What struck me about this, though, and I just want to say one thing about tone with the president. This is a person who is leaving office. He is not tethered to whether Democrats succeed in their reelection as he was in years passed, particularly 2014. And this is also a president, I think, who seemed more at ease. Cracked a joke at the beginning of this where he said, you know, I know some of you, I'm going to make it short, because I know some of you are antsy to get back to Iowa. And he seemed to be just more at ease in the sense that I'm going to be liberated from this job soon.

COOPER: But he is somebody making a push for a Democratic president?


PAUL BEGALA, DEMOCRATIC STRATEGIST: But also for an agenda. I went back and I read President Reagan's last state of the union address. He already called for a line item veto, a bounced budget amendment and amendment to the constitution to outlaw abortion in all cases. Republican still won on that.

Bill Clinton's last state of the union address, he called for gun safety legislation, a minimum wage, equal protection protections for women. Same things President Obama was talking about tonight. The parties use these -- presidents use these to organize the government, first off, so that everybody in the government knows what they are supposed to be working on but also to organize the country says here is my agenda. Let's move forward on that.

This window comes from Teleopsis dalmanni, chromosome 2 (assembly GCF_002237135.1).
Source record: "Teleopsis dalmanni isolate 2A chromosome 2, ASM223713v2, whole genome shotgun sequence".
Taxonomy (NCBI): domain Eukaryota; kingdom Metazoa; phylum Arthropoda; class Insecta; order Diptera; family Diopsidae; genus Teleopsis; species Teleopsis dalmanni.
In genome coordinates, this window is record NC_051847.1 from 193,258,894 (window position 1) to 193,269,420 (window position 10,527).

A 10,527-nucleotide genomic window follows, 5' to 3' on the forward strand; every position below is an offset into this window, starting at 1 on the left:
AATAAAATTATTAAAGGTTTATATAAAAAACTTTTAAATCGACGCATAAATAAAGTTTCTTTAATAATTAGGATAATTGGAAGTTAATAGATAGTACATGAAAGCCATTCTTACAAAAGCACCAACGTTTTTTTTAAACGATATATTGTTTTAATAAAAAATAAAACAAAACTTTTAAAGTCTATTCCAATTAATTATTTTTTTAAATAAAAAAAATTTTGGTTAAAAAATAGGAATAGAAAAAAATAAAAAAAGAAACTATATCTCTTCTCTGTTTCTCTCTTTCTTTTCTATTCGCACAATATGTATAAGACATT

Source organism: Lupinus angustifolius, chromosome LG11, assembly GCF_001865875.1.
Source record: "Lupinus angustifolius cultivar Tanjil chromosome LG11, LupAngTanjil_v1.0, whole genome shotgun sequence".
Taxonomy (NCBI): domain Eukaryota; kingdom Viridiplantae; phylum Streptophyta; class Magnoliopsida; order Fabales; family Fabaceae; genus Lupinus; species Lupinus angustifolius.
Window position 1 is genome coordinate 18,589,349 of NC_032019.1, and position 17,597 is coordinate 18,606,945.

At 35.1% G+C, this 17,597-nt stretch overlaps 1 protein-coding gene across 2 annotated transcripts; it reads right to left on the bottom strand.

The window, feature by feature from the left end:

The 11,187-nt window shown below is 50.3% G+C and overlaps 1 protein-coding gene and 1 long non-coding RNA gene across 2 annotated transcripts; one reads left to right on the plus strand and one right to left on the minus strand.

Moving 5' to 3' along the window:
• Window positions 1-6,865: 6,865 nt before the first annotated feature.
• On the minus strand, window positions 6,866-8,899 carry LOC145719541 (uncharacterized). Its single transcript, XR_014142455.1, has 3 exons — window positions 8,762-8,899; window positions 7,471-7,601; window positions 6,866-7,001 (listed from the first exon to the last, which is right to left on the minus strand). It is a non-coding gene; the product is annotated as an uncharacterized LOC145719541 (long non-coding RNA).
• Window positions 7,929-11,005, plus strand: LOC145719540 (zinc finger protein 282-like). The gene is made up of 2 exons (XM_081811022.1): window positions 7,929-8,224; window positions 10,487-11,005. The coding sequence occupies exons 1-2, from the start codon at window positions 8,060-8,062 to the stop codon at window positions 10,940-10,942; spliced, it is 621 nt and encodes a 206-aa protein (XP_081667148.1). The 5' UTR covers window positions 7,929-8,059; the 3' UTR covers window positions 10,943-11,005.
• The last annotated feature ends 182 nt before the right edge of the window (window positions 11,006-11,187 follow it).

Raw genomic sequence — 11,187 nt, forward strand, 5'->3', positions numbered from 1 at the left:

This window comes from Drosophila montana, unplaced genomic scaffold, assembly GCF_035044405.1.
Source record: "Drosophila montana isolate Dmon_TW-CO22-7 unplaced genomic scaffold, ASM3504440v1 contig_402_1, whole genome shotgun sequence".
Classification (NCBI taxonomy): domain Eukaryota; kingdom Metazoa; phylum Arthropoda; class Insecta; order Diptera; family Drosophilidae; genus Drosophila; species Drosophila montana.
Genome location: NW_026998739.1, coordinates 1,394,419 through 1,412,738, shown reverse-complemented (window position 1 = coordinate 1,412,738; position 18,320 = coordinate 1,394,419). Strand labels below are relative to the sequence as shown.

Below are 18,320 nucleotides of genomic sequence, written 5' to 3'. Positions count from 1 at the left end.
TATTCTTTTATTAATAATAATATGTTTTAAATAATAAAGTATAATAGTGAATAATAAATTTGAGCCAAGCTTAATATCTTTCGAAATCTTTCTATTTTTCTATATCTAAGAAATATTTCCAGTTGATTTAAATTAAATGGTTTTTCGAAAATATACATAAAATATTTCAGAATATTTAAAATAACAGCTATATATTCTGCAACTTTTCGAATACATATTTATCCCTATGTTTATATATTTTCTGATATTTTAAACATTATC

VAN JONES, CNN POLITICAL COMMENTATOR: I think he also tonight need to say back to his base, look at some of the things I did for you. His line on clean energy and climate and sputnik, I thought that was brilliant. He said in the past, we didn't argue about whether sputnik was up there. He just went after it and try to fix it. So he did some of that stuff. I think he could use some victory laps.

But also, if you look at every single progressive constituency that was out there, whether you talk about the kids that won on keystone pipeline and push climate back up or whether you are talking about the dreamers, what you have a grass roots that has taken over this party. There is a grass roots progressive movement that has taken over this party and has set the agenda from black lives matter to to the dreamers, all the way across the board. And he was blowing a bunch of kisses to his base. And that was important.